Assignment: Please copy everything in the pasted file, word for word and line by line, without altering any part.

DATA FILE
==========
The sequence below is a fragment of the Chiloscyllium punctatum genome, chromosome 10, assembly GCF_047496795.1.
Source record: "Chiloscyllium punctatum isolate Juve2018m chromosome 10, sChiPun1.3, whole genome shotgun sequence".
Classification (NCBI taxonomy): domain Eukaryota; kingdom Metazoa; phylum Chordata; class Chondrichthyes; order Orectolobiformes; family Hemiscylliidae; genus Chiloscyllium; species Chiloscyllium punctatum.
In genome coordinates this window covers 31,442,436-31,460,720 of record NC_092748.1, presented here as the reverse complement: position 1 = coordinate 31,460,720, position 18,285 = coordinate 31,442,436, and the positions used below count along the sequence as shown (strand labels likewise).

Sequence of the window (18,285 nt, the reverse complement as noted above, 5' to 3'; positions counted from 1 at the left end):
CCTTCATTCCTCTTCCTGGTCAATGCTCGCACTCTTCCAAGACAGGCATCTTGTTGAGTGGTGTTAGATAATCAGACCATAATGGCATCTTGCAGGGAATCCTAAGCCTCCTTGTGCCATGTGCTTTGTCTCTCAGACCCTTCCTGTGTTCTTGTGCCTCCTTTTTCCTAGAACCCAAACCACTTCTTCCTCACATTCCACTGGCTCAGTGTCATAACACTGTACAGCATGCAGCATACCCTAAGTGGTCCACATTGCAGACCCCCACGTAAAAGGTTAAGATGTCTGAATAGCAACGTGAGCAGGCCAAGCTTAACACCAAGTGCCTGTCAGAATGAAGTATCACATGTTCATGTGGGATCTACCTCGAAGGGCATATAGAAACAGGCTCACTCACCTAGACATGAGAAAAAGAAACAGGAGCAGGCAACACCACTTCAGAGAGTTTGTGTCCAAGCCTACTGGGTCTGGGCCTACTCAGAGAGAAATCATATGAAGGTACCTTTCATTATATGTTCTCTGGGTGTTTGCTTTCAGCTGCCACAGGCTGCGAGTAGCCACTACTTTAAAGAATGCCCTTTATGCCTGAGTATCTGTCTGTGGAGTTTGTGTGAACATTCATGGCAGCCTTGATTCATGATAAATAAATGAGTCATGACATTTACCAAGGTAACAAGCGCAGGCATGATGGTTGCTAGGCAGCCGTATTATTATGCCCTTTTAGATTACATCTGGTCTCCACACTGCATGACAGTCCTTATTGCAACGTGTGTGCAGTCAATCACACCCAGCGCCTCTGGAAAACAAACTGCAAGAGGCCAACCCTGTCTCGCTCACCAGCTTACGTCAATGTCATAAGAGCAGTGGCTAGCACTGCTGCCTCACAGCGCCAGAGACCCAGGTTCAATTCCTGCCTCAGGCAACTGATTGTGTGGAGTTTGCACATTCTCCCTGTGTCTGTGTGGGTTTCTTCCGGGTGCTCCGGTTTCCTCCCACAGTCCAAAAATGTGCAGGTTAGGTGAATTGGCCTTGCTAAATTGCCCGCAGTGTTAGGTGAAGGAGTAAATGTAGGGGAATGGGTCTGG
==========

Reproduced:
The sequence below is a fragment of the Chiloscyllium punctatum genome, chromosome 10, assembly GCF_047496795.1.
Source record: "Chiloscyllium punctatum isolate Juve2018m chromosome 10, sChiPun1.3, whole genome shotgun sequence".
Classification (NCBI taxonomy): domain Eukaryota; kingdom Metazoa; phylum Chordata; class Chondrichthyes; order Orectolobiformes; family Hemiscylliidae; genus Chiloscyllium; species Chiloscyllium punctatum.
In genome coordinates this window covers 31,442,436-31,460,720 of record NC_092748.1, presented here as the reverse complement: position 1 = coordinate 31,460,720, position 18,285 = coordinate 31,442,436, and the positions used below count along the sequence as shown (strand labels likewise).

Sequence of the window (18,285 nt, the reverse complement as noted above, 5' to 3'; positions counted from 1 at the left end):
CCTTCATTCCTCTTCCTGGTCAATGCTCGCACTCTTCCAAGACAGGCATCTTGTTGAGTGGTGTTAGATAATCAGACCATAATGGCATCTTGCAGGGAATCCTAAGCCTCCTTGTGCCATGTGCTTTGTCTCTCAGACCCTTCCTGTGTTCTTGTGCCTCCTTTTTCCTAGAACCCAAACCACTTCTTCCTCACATTCCACTGGCTCAGTGTCATAACACTGTACAGCATGCAGCATACCCTAAGTGGTCCACATTGCAGACCCCCACGTAAAAGGTTAAGATGTCTGAATAGCAACGTGAGCAGGCCAAGCTTAACACCAAGTGCCTGTCAGAATGAAGTATCACATGTTCATGTGGGATCTACCTCGAAGGGCATATAGAAACAGGCTCACTCACCTAGACATGAGAAAAAGAAACAGGAGCAGGCAACACCACTTCAGAGAGTTTGTGTCCAAGCCTACTGGGTCTGGGCCTACTCAGAGAGAAATCATATGAAGGTACCTTTCATTATATGTTCTCTGGGTGTTTGCTTTCAGCTGCCACAGGCTGCGAGTAGCCACTACTTTAAAGAATGCCCTTTATGCCTGAGTATCTGTCTGTGGAGTTTGTGTGAACATTCATGGCAGCCTTGATTCATGATAAATAAATGAGTCATGACATTTACCAAGGTAACAAGCGCAGGCATGATGGTTGCTAGGCAGCCGTATTATTATGCCCTTTTAGATTACATCTGGTCTCCACACTGCATGACAGTCCTTATTGCAACGTGTGTGCAGTCAATCACACCCAGCGCCTCTGGAAAACAAACTGCAAGAGGCCAACCCTGTCTCGCTCACCAGCTTACGTCAATGTCATAAGAGCAGTGGCTAGCACTGCTGCCTCACAGCGCCAGAGACCCAGGTTCAATTCCTGCCTCAGGCAACTGATTGTGTGGAGTTTGCACATTCTCCCTGTGTCTGTGTGGGTTTCTTCCGGGTGCTCCGGTTTCCTCCCACAGTCCAAAAATGTGCAGGTTAGGTGAATTGGCCTTGCTAAATTGCCCGCAGTGTTAGGTGAAGGAGTAAATGTAGGGGAATGGGTCTGG